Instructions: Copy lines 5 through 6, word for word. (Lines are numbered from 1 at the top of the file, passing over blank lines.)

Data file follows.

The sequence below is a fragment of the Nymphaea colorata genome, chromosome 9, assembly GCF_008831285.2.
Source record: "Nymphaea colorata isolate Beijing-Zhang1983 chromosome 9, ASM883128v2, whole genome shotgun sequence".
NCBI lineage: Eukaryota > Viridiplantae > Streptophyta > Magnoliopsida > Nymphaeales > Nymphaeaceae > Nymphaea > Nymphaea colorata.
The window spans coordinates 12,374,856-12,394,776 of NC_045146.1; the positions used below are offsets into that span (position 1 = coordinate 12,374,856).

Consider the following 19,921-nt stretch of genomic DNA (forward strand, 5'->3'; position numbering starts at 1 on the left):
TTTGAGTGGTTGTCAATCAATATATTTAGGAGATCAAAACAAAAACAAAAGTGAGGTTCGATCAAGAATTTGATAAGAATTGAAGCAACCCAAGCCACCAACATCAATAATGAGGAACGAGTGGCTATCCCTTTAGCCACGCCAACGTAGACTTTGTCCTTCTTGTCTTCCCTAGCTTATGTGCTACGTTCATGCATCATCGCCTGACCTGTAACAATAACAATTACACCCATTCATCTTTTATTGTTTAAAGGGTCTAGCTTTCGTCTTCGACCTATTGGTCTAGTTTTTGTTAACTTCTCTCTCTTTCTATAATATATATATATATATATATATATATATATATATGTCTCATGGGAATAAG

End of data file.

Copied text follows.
Consider the following 19,921-nt stretch of genomic DNA (forward strand, 5'->3'; position numbering starts at 1 on the left):
TTTGAGTGGTTGTCAATCAATATATTTAGGAGATCAAAACAAAAACAAAAGTGAGGTTCGATCAAGAATTTGATAAGAATTGAAGCAACCCAAGCCACCAACATCAATAATGAGGAACGAGTGGCTATCCCTTTAGCCACGCCAACGTAGACTTTGTCCTTCTTGTCTTCCCTAGCTTATGTGCTACGTTCATGCATCATCGCCTGACCTGTAACAATAACAATTACACCCATTCATCTTTTATTGTTTAAAGGGTCTAGCTTTCGTCTTCGACCTATTGGTCTAGTTTTTGTTAACTTCTCTCTCTTTCTATAATATATATATATATATATATATATATATATATATGTCTCATGGGAATAAG